Mon
Jun 21 2010 4:24pm

Do You Still Have Your Old Laptron 64?

Digital artist Alex Varanese recently spent some time thinking about what he would do if he could go back in time. What would be the easiest thing to do that would result in the most gain? The answer here was simple. Recase modern electronics, resell them, and never have to worry about money again.

Towards that end, Varanese designed a 14-part art series titled “Alt/1977: We Are Not Time Travellers,” revealed this past Wednesday, that takes our familiar gadgets from modern day (iPods, laptops, handhelds) and reimagines them with the design aesthetics prevalent in the 1970s.

Visit Varenese’s site to see the full project. If his site is down (killed by traffic), you can also see them courtesy of io9.


Chris Greenland insists that a 1977 internet, obsessed with oil crises, a Democratic president, and Star Wars, would be nothing like today’s internet.

7 comments
Booksandhorses
1. Booksandhorses
Absolute genius, amazingly awesome, and a little too much free time? Made me lol.
JS Bangs
2. jaspax
But... how would you use a cell phone in 1977? There'd be no cellphone towers!
Ian Tregillis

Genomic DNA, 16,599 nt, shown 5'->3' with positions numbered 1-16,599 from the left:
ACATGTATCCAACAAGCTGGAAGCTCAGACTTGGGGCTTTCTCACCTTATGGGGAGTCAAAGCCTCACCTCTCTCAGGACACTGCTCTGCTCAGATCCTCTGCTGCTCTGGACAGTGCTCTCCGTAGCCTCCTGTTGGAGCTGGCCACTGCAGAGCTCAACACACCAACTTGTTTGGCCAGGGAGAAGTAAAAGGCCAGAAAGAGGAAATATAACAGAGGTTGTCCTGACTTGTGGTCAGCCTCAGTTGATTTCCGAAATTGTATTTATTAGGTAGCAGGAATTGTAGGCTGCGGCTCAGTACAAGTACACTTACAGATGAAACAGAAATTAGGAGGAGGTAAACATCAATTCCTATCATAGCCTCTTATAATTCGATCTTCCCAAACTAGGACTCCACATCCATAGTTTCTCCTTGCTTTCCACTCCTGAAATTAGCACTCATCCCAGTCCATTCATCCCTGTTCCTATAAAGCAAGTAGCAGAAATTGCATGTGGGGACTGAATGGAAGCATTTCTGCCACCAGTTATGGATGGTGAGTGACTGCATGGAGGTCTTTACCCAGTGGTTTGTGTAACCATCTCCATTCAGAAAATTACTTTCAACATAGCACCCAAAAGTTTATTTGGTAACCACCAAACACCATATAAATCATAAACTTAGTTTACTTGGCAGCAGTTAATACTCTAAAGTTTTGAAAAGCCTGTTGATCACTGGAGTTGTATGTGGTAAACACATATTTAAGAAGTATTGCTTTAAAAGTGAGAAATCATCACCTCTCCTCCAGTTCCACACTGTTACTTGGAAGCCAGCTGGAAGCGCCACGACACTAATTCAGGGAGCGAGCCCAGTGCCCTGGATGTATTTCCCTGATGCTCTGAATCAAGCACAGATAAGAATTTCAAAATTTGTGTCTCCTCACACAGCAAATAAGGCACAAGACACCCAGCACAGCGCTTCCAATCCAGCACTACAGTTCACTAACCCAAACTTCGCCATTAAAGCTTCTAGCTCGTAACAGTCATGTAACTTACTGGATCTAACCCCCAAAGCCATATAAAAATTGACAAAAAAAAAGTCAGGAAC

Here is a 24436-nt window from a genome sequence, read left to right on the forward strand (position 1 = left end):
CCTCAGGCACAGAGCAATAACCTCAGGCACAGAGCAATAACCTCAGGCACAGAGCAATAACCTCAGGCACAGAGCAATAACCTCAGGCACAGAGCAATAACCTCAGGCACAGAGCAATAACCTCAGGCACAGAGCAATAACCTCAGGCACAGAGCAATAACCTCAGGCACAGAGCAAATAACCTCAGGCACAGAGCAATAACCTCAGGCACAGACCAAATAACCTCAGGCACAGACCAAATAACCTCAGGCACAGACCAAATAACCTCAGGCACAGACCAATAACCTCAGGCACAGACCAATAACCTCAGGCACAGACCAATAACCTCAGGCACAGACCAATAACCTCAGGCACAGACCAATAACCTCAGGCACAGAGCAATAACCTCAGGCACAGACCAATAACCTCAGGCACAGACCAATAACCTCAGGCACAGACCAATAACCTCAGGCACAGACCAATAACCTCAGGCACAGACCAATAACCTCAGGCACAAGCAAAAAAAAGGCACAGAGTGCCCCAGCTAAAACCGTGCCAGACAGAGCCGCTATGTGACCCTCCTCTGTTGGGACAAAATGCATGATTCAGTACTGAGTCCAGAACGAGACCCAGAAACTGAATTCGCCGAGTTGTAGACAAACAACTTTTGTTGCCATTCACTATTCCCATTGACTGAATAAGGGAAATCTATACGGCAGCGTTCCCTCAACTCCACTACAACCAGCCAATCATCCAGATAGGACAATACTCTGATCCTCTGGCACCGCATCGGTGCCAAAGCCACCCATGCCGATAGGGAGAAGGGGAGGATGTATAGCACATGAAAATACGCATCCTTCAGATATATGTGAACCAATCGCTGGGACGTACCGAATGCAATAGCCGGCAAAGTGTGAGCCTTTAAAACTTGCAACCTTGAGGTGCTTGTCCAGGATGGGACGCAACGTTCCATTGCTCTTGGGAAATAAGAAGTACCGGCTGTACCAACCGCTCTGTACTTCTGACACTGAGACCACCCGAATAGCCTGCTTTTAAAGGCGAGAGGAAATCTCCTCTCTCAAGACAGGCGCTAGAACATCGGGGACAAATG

3. ITregillis
This just made my day. What a wonderful idea.

"And seriously, just to reiterate, we know it's 1977 and are in no way surprised by that fact."

Terrific!
Barry T
4. blindillusion
Ah. That 70’s Technology. A Blast from the Past Coming to a Store Near YOU!

-Amusing post.
T C
5. Freelancer
The disclaimers about time travel are oddly reminiscent of Portal.
"When this test exercise is complete, you will be ... ::static:: ... missed"
The cake is a lie.

Very cool artwork. Retro-kitsch indeed, and extremely amusing.

So, am I to understand that the hi-tech would be built in the present, then "shipped" to 1977? That would have to be the case. It isn't like Scotty diagramming a futuristic alloy from onboard a late-twnetieth century aircraft carrier and expecting a foundry to produce it in a few hours. The tech required to create circuit elements on silicon at a sub-200nm node couldn't just be "introduced" to the world of 33 years ago and made to work without a massive investment of time and money, eating into those billions of dollars in profit.
Booksandhorses
6. Teka Lynn
Ahahaha, I love it. We'll handwave the fact there are no cell phone towers. Perhaps the idea is that you shift the merchandise and run?

Ooooh, woodgrain! And those big buttons! *sniff*
Paul Andinach
8. anobium
The small print in the mobile phone ad explains why the lack of cell phone towers isn't a problem. Of course, it's an answer that just raises more questions...

Subscribe to this thread

Receive notification by email when a new comment is added. You must be a registered user to subscribe to threads.
Post a comment